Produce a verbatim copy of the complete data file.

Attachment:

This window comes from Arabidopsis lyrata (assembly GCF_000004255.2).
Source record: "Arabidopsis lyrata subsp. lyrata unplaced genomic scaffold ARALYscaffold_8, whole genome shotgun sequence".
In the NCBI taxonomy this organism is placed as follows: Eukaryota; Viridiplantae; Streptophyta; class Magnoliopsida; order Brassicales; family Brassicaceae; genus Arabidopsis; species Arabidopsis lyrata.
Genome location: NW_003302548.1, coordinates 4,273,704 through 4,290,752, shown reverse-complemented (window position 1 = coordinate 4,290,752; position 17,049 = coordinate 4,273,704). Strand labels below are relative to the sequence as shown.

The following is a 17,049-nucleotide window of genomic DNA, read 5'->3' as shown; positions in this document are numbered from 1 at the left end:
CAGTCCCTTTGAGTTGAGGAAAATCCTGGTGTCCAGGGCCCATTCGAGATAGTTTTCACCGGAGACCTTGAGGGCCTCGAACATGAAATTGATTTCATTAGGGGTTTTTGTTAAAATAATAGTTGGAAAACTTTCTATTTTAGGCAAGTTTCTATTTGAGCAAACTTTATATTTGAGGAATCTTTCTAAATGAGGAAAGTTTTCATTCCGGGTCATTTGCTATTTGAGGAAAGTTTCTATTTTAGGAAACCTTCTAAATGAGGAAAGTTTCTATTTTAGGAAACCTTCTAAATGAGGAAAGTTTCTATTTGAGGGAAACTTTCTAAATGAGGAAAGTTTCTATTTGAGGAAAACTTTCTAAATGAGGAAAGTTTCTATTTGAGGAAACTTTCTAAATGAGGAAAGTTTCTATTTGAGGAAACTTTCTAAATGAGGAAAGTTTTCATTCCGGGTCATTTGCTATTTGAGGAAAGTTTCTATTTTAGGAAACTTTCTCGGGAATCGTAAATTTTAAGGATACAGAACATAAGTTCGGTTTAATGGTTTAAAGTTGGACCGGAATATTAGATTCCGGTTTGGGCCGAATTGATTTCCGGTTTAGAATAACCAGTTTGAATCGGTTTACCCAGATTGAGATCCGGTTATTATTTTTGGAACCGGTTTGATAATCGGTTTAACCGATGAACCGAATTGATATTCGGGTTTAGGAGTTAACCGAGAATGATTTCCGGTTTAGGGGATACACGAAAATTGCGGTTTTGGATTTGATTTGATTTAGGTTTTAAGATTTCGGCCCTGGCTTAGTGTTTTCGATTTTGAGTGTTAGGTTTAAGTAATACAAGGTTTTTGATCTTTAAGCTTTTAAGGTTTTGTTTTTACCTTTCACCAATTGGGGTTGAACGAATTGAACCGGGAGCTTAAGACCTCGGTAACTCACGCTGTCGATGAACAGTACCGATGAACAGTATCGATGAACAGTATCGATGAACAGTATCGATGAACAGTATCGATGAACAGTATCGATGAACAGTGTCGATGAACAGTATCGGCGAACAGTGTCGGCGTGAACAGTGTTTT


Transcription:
This window comes from Arabidopsis lyrata (assembly GCF_000004255.2).
Source record: "Arabidopsis lyrata subsp. lyrata unplaced genomic scaffold ARALYscaffold_8, whole genome shotgun sequence".
In the NCBI taxonomy this organism is placed as follows: Eukaryota; Viridiplantae; Streptophyta; class Magnoliopsida; order Brassicales; family Brassicaceae; genus Arabidopsis; species Arabidopsis lyrata.
Genome location: NW_003302548.1, coordinates 4,273,704 through 4,290,752, shown reverse-complemented (window position 1 = coordinate 4,290,752; position 17,049 = coordinate 4,273,704). Strand labels below are relative to the sequence as shown.

The following is a 17,049-nucleotide window of genomic DNA, read 5'->3' as shown; positions in this document are numbered from 1 at the left end:
CAGTCCCTTTGAGTTGAGGAAAATCCTGGTGTCCAGGGCCCATTCGAGATAGTTTTCACCGGAGACCTTGAGGGCCTCGAACATGAAATTGATTTCATTAGGGGTTTTTGTTAAAATAATAGTTGGAAAACTTTCTATTTTAGGCAAGTTTCTATTTGAGCAAACTTTATATTTGAGGAATCTTTCTAAATGAGGAAAGTTTTCATTCCGGGTCATTTGCTATTTGAGGAAAGTTTCTATTTTAGGAAACCTTCTAAATGAGGAAAGTTTCTATTTTAGGAAACCTTCTAAATGAGGAAAGTTTCTATTTGAGGGAAACTTTCTAAATGAGGAAAGTTTCTATTTGAGGAAAACTTTCTAAATGAGGAAAGTTTCTATTTGAGGAAACTTTCTAAATGAGGAAAGTTTCTATTTGAGGAAACTTTCTAAATGAGGAAAGTTTTCATTCCGGGTCATTTGCTATTTGAGGAAAGTTTCTATTTTAGGAAACTTTCTCGGGAATCGTAAATTTTAAGGATACAGAACATAAGTTCGGTTTAATGGTTTAAAGTTGGACCGGAATATTAGATTCCGGTTTGGGCCGAATTGATTTCCGGTTTAGAATAACCAGTTTGAATCGGTTTACCCAGATTGAGATCCGGTTATTATTTTTGGAACCGGTTTGATAATCGGTTTAACCGATGAACCGAATTGATATTCGGGTTTAGGAGTTAACCGAGAATGATTTCCGGTTTAGGGGATACACGAAAATTGCGGTTTTGGATTTGATTTGATTTAGGTTTTAAGATTTCGGCCCTGGCTTAGTGTTTTCGATTTTGAGTGTTAGGTTTAAGTAATACAAGGTTTTTGATCTTTAAGCTTTTAAGGTTTTGTTTTTACCTTTCACCAATTGGGGTTGAACGAATTGAACCGGGAGCTTAAGACCTCGGTAACTCACGCTGTCGATGAACAGTACCGATGAACAGTATCGATGAACAGTATCGATGAACAGTATCGATGAACAGTATCGATGAACAGTATCGATGAACAGTGTCGATGAACAGTATCGGCGAACAGTGTCGGCGTGAACAGTGTTTT